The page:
Here is the view from the front. Just need to add that last row...
With all three rows sewn together it is time to square up this block to 9-1/2 inches.
One thing to be aware of in that process is to make sure I have 1/4 inch of fabric extending beyond the points on my star. If not, then I will chop off the points when I sew it into the quilt.
The Ohio Star is one of my favorite blocks.
I hope you will give the Quarter Square Triangles a try. This method is easy to use no matter what size your finished block. Just add 1-1/2 inches to the finished size you need, In this case I needed a 3" finished Quarter Square Triangle unit. 3 + 1-1/2=4-1/2.
How can it be that after 26 years of quilting I have never made flying geese. That all changed this weekend.
I followed the instructions in my pattern and enjoyed making them. I have never liked sewing triangles, stitching on the bias does not make me happy. With this technique, no triangles are required.
The flying geese units in this block will finish at 1.5" x 3".
From the yellow fabric I cut four 2 5/8" by 2 5/8" squares.
From the blue fabric I cut one 4 1/2" x 4 1/2" square.
With the larger square right-side up lay two smaller squares wrong-side up on top as shown. Draw a line down the middle and then stitch 1/4 inch from your line on each side. At first you may find it helpful to draw the sewing lines. Just place the 1/4 inch mark of your ruler on the line you have drawn down the middle of your squares and draw another line to mark where you need to sew.
Once your unit is sewn it is time to cut along the pencil line between your rows of stitching.
Press towards "the geese" and this is what you end up with.
Now for the very cool part:
Place another square on top of the unit you just made, Once again, draw a line down the middle. Sew 1/4 inch from that line (on each side of it.) Then cut on the drawn line in the middle.
Arre you ready for this?
Look at those beautiful flying geese units! My pattern called for making them oversize so now on to the trimming.
On the recommendation of the pattern designer I picked up a set of Flying Geese rulers by Bloc Loc. These are really nifty little rulers. The only drawback is you have to get the one for the correct finished size of your unit. So they may not always be an affordable choice for a project. But if this is a size you are going to use again and again then they really cut your time down. Let me show you what I mean.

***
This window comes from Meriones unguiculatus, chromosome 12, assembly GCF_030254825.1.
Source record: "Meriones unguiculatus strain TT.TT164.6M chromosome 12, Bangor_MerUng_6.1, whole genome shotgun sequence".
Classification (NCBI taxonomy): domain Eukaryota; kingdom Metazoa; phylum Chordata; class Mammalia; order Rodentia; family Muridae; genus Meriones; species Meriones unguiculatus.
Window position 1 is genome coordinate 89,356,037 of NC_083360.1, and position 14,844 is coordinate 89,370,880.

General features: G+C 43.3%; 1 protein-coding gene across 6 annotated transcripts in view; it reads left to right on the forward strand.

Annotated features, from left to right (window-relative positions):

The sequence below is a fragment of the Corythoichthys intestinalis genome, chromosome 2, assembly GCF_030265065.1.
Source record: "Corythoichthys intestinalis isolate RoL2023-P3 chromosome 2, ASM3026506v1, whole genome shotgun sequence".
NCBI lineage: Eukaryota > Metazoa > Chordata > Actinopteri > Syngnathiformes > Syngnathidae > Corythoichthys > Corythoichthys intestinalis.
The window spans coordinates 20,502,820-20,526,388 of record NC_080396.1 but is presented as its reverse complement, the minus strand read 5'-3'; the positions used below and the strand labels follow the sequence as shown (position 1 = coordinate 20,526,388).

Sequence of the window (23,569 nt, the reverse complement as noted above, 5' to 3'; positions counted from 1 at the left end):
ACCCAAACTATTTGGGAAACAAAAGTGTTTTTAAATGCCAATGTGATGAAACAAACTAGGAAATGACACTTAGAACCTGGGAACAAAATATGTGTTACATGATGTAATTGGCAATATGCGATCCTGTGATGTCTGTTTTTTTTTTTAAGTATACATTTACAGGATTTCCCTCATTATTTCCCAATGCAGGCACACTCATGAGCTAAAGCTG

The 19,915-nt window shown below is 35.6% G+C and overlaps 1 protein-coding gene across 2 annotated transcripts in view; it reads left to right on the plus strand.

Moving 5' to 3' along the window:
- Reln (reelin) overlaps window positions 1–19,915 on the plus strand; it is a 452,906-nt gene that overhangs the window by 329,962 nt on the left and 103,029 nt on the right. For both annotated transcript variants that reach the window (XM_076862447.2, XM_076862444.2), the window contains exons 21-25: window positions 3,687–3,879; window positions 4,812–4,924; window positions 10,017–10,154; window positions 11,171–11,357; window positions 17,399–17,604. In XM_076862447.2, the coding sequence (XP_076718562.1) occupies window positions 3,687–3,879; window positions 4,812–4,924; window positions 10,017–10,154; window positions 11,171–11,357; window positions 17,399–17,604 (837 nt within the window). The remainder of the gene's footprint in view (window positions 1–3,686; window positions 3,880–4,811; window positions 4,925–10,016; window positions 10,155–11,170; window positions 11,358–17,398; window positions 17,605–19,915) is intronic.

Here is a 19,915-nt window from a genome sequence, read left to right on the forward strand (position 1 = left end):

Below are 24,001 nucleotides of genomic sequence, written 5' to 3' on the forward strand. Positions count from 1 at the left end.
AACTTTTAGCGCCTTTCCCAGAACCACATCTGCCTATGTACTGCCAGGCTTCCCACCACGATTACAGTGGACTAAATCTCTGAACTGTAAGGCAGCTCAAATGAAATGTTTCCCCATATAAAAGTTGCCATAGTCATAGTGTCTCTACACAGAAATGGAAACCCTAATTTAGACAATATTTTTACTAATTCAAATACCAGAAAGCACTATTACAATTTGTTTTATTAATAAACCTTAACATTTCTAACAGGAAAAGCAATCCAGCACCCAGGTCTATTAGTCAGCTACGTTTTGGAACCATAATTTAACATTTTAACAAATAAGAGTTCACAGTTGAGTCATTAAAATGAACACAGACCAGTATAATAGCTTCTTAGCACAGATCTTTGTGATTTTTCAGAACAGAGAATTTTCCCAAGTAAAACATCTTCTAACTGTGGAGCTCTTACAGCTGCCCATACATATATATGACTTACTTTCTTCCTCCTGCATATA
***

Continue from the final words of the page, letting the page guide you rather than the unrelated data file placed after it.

The method I am going to compare to uses a regular ruler for trimming.
Line up the 45 degree angle line on your ruler with the seam of your unit. Make sure you leave 1/4 inch above the point of the triangle for your seam allowance and cut across the top. The bulk under that seam can cause your ruler to slip so be careful.
Next, turn you unit 180 degrees, and line up your ruler to the desired size of unit to be sewn (not the finished size of the unit, but the finished size plus 1/2 inch for the seams-in this case I am trimming the units to 2" x 3 1/2". ) and trim again. Notice, that I have lined up that 45 degree line on my ruler with the seam again. Rotate the unit and trim the other two sides in the same manner.
Now for the Bloc Loc version. The indented part of the ruler slides right into place along the triangle. Using the rotary cutter just run it along the right side and top of the ruler.
Turn the unit and trim again. ( I have really come to appreciate the rotating cutting mat that I have for trimming units like this.)
This is how they all went together.
I purchased a set of three of the flying geese rulers at a discount. The other rulers in the set are for flying geese that finish at 1" x 2" and 2" x 4". To use the same method I will cut my fabric as follows:
For the 1" x 2"
4-squares 2 1/4" x 2 1/4"
1-square 3 3/4" x 3 3/4"
For the 2" x 4"
4-squares 3 1/8" x 3 1/8"
1-square 5 1/2" x 5 1/2"
BlocLoc has created a chart with the sizes needed for this method which can be found HERE.
Links for the tools I used:
As always, what seems clear to me in my descriptions may not be so clear to you, so please make use of the comments section if you have suggestions for improving this tutorial.